Saint Sebastian by Niccolo De Simon

Visitor Information by Karen Ellsworth

Level one - Neophyte
Above the doorway you can see a painting of a man who is gazing upward. The colors are subdued although the figure is lighter than the background. The artist has shown a lot of interest in showing us his skill in human anatomy. There is an arrow in the side of the figure but he does not seem to be in severe pain. He appears to be loosely tied to the tree with one arm stretched upwards and the other downwards. The tree he is bound too is painted darker and gives our attention to the figure. The sky in the background is gloomy.

"How do you think you would feel if you had an arrow stuck in your side and your hands tied?" Responses might be, trapped, in shock, not able to stand up like this man, afraid.

This is a painting about St. Sebastian who was shot with arrows because of his Christian faith. He was left to die but saved by a woman who tended to his wounds. He is most likely looking towards heaven to thank God for his life. He went back to the emperor to show that he was saved and the emperor had him clubbed to death. His body was found and was buried in the catacombs in Rome.

Level Two - Novice
The painting you see above the door is an oil on Canvas by Niccolo De Simone who was an artist working in Naples in the mid 1600's. There is very little information about this artist but we know he traveled in Spain and Portugal and was familiar with many artists who painted popular religious figures during this period.

This is a painting of the Martyr St. Sebastian who died because of his devotion to his Christian faith. St. Sebastian is shown as a young man, bound loosely to a stake in the form of a tree and he has been shot with an arrow. The arrow is a symbol of the plague therefore St. Sebastian became one of the chief saints invoked against that dread disease. Sebastian was a special bodyguard of the Roman Emperor. His secret belief in Christ was revealed and he was urged to abandon his faith in Christ and return to the worship of the Roman gods. He refused and was bound to a stake and show to death with arrows, and left for dead.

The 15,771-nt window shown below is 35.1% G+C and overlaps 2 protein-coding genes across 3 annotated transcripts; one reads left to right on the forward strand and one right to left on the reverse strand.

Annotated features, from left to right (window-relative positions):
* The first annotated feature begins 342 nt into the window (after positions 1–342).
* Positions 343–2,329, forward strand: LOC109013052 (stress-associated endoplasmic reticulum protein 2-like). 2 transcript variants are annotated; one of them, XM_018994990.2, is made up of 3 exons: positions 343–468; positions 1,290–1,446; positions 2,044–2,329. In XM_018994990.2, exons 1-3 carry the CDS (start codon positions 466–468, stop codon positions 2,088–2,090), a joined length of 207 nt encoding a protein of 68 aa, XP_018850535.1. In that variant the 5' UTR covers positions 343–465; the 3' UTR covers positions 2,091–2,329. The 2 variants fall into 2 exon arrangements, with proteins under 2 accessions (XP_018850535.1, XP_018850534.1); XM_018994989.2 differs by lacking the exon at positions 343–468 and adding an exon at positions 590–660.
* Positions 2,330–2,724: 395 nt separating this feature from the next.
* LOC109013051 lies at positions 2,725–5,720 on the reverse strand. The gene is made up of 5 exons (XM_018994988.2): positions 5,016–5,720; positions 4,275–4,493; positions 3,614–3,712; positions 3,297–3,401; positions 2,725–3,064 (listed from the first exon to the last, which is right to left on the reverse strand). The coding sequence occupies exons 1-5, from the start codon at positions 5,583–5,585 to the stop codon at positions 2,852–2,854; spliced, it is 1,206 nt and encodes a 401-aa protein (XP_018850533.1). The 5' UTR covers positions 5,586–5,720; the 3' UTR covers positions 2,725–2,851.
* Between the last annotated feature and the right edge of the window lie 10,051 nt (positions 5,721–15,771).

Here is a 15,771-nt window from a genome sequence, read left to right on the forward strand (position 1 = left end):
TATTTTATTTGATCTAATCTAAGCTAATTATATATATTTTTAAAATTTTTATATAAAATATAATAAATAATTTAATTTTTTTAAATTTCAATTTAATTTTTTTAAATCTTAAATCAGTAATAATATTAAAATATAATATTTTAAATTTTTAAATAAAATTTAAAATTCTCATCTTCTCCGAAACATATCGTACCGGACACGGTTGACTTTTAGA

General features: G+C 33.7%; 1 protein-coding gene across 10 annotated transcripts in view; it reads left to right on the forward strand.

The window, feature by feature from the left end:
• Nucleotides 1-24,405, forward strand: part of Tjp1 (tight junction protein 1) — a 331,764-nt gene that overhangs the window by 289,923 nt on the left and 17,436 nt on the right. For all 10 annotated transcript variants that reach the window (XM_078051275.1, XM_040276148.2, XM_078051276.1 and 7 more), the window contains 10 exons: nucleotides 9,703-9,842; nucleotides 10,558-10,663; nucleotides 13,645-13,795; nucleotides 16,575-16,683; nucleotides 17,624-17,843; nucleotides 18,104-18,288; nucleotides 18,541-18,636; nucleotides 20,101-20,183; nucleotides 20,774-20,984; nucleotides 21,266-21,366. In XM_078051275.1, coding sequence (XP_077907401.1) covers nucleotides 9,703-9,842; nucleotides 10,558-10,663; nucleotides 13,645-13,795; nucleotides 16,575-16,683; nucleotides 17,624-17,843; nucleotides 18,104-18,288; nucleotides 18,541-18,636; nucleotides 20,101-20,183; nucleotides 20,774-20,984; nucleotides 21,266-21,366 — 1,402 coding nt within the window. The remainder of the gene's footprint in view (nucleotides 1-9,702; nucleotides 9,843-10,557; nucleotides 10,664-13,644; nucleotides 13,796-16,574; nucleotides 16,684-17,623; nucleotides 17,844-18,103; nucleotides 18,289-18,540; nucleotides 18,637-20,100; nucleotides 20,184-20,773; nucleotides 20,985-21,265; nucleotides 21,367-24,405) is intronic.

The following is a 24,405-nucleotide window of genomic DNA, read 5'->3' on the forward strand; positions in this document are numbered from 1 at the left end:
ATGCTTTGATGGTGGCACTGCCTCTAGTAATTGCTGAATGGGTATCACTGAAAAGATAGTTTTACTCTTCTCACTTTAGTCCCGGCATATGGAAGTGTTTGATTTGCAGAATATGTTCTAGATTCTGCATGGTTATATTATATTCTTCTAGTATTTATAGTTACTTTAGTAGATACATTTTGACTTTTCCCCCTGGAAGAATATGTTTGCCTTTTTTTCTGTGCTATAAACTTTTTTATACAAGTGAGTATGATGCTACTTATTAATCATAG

A woman thought to be St. Irene discovered he was still alive and tended to his wounds and advised him to escape from Rome. Instead he came forth and declared his faith anew. The emperor had him clubbed to death and thrown into the great sewer of Rome. His body was discovered and was buried in the catacombs at the feet of St. Peter and St. Paul.

Simone has painted him very dramatically with his arm extended upwards, exposing the area where he has been pierced by an arrow. The stake or tree may be symbolic of Christ dying on the cross. He is gazing upwards toward heaven, showing his faith in God and perhaps in thanksgiving for sparing his life. The colors the artist has chosen are cool and subdued. The sky in the background is cloudy and gloomy.
The pose shows the artist's skill in depicting anatomy. The composition is unusual because it does not show the full figure, therefore drawing attention to the drama of the scene.

Level Three - Advanced Amateurs
The painting you see above the door is painted by Niccolo de Simone, who was active in Naples, Italy 1636-1654. Very little is known about the artist although he worked for many years as an assistant to Massimo Stanzione who had a very large workshop in Naples Italy. He was most likely influenced by other artists working in Naples at the time such as Ribera. Simone traveled later in life to Spain and Portugal. St. Sebastian was painted by almost every major painter during the Baroque period and also previously in the Renaissance. So there were many models for the painters of Simone's time to have been seen. There is an almost identical St. Sebastian painting only in reverse by an anonymous Neapolitan painter.

(Talk about St. Sebastian's martyrdom as above) During this time the Catholic Church commissioned many religious paintings to appeal to the emotions of the people, Sebastian is painted to evoke sympathy from the viewer. He gave his life for his faith.

Simone is showing St. Sebastian with his eyes looking upward towards heaven, his arms outstretched, one arm pointing upwards exposing the area where he was pierced by an arrow. He is bound to a tree or stake much like Christ. Simone is showing Sebastian as a handsome youth and his ability as an artist to depict anatomy. Although the scene is dramatic the colors are subdued, almost dark. The scene we saw of Luini's Madonna and Child with St. Sebastian and St. Roche shows Sebastian in a relaxed pose pierced with several arrows, dripping with blood but it does not have the immediacy that the Simone painting has.